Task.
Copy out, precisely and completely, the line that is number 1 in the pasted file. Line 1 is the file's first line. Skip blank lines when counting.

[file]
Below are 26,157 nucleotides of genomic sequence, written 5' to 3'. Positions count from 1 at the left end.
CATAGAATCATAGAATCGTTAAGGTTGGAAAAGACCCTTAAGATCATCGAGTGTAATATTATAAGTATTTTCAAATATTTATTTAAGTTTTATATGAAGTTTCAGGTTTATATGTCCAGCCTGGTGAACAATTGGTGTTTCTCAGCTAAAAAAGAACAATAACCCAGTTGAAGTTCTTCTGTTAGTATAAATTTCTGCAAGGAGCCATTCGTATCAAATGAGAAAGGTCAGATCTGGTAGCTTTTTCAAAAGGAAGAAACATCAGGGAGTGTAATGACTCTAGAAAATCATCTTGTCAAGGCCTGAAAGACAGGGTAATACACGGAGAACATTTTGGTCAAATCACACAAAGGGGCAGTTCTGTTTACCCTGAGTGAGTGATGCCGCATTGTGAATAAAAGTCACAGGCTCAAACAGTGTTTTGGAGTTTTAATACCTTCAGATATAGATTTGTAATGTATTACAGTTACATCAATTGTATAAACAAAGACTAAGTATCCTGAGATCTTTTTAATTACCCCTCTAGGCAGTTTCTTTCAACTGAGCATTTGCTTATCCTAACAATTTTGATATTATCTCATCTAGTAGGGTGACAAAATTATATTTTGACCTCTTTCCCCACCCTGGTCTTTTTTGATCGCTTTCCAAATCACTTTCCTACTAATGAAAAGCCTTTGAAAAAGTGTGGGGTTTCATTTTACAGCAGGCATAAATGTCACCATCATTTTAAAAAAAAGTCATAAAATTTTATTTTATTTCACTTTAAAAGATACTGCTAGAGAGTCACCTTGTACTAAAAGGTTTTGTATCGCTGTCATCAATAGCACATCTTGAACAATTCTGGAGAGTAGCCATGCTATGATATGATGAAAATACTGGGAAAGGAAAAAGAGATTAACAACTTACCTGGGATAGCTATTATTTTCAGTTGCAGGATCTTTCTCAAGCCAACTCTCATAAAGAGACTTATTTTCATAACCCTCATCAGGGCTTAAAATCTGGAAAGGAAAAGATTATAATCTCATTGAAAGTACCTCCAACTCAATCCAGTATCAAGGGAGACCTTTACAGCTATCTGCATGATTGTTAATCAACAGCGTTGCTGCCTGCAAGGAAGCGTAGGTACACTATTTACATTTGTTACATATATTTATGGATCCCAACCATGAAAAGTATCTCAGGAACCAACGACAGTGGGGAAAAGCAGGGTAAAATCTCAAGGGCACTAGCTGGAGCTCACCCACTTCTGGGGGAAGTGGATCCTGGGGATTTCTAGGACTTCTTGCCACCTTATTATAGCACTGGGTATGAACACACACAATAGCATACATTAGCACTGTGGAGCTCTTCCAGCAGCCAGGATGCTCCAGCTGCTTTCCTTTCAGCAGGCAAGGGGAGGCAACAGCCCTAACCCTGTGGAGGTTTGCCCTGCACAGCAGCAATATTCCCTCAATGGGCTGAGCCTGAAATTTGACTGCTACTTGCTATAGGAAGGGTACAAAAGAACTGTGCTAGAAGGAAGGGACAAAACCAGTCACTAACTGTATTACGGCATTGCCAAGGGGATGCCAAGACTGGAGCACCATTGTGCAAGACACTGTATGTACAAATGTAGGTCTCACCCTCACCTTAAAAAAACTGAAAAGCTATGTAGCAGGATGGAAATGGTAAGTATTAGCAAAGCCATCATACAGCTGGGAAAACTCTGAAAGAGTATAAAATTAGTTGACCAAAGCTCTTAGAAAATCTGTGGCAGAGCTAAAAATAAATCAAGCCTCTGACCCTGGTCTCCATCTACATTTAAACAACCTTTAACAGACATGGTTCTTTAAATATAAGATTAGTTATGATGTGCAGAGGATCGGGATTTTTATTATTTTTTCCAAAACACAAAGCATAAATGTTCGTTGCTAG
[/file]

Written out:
Below are 26,157 nucleotides of genomic sequence, written 5' to 3'. Positions count from 1 at the left end.